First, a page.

There are moments when time stands still. Moments where you find yourself on the verge of greatness. Moments that stand the test of time. The Edge is a series of conversations where extraordinary people tell intimate stories of one moment that changed everything for them. A world record, an encounter, an epiphany, a life-changing decision. They relive their moments, minute by minute. How they overcame pressure, fear, pain and pushed themselves to the limit. To the edge.
Our first guest this season is the exceptional Sydney McLaughlin, hurdler, sprinter and world record holder. Sydney is the first woman in history to break the 52-second barrier in the 400m hurdles. And her record-breaking journey has only just begun.
In this episode, presented by your host Teo Van Den Broeke, Style Director of British GQ, we talk about overcoming obstacles and breaking records with Sydney McLaughlin – American hurdler and sprinter. Sydney broke her own record in the 400m hurdles last year. In one of the most thrilling track races ever, Sydney set a new world record in Tokyo, finishing at 51.46 seconds.
Attention: Only have a minute?
Here are a few snippets to put you on the starting line and get the adrenaline pumping. But don’t forget to subscribe to our Podcast so you can listen to the full, unfiltered episode later. The Edge is a series of conversations with extraordinary people operating at the edge of possibility. It’s about the thin line between taking part and tipping into victory; it’s about what gives us our edge and what we can do to go beyond it.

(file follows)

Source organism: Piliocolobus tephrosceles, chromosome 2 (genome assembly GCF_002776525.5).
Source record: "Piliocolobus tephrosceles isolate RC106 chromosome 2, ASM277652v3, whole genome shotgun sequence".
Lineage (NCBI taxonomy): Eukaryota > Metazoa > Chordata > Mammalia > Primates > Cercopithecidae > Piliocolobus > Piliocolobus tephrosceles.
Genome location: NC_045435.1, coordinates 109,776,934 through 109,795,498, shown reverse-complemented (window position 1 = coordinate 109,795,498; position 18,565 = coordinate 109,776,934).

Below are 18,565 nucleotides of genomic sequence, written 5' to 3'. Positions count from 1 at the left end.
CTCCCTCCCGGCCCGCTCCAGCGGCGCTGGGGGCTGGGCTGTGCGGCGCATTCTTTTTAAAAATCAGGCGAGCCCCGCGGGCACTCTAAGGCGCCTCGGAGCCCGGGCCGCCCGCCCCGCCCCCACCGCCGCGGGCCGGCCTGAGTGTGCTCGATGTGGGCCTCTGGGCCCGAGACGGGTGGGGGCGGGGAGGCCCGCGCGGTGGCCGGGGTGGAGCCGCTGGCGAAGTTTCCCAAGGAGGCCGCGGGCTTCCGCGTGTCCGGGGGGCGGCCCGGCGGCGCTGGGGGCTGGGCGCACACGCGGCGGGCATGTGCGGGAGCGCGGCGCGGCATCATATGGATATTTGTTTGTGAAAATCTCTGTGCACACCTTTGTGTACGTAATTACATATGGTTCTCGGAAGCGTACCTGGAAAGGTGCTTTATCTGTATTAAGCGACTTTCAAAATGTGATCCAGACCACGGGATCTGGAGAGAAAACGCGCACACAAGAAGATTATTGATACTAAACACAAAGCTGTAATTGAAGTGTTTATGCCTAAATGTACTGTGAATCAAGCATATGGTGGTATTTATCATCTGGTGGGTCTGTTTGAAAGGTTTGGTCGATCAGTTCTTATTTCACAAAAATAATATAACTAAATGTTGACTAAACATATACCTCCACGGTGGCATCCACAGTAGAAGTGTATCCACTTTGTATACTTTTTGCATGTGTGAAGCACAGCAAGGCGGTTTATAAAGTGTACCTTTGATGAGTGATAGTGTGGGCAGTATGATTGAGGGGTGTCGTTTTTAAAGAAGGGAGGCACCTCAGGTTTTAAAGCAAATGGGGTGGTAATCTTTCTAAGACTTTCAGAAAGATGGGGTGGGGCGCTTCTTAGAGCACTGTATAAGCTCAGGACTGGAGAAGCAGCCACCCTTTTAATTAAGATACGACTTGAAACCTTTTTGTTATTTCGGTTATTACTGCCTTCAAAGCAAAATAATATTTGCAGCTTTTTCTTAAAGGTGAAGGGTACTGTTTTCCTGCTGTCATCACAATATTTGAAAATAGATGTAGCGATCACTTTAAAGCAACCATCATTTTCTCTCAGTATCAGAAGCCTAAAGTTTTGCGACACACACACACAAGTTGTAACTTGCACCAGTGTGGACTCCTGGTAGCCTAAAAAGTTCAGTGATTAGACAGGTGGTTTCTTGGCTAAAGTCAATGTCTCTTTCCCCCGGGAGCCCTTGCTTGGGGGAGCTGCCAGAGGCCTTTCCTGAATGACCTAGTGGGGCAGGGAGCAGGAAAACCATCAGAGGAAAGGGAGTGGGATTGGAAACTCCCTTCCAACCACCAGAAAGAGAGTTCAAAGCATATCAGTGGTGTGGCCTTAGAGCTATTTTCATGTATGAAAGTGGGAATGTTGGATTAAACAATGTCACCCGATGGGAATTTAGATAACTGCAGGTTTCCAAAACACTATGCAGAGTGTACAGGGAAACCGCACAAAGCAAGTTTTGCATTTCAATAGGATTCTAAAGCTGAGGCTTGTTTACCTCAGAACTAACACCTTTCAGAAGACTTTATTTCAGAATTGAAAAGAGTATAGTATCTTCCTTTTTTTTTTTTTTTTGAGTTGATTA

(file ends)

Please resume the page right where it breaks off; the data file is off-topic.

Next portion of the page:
A moment of euphoria
[On her record-breaking race] It was truly just a sense of peace, and the gun went off, and I just remember not even feeling like I was in my own body. You know, I felt like I was somewhere else watching myself run. And it just felt so freeing and to a degree, kind of euphoric. The moment of euphoria that I felt during that race, I truly think was kind of exclusive to that race.
Breaking the barrier
[On the moment she broke the world record] The first thing in my head after I crossed the finish line was, “Oh my gosh.” I knew when I crossed the line that the record was broken. I was just actually running those last 50 meters like, “Please say 51, please say 51.” You know, just because it hadn’t been done.
Beyond the finish line
I think it’s been so cool to see just how much faster we’re all running because that barrier has been broken, and I think it’s [the record] going to continue to just go down.
Overcoming social media hurdles
I think social media has had such a negative effect on me in the past, when it comes to my performance, that I’ve learned to distance myself from it. The biggest thing that I’ve benefited from is community. My friends and my family and the people that are closest to me. And having opinions that are truly meaningful, because there’s going to be races that don’t go super well. And am I listening to random people on the Internet and what they’d say about me? Or the people that love me and have seen me through the ups and the downs and still know my worth and character, you know?
I would not change a thing
I looked at texts from maybe January or February of last year, and my coach had literally texted me, “I think you could run 51.90s or better”. So for that to be the exact time for that race was absolutely insane. And there’s always things that you can improve on, but I was just so happy with how that turned out. I would not change a thing.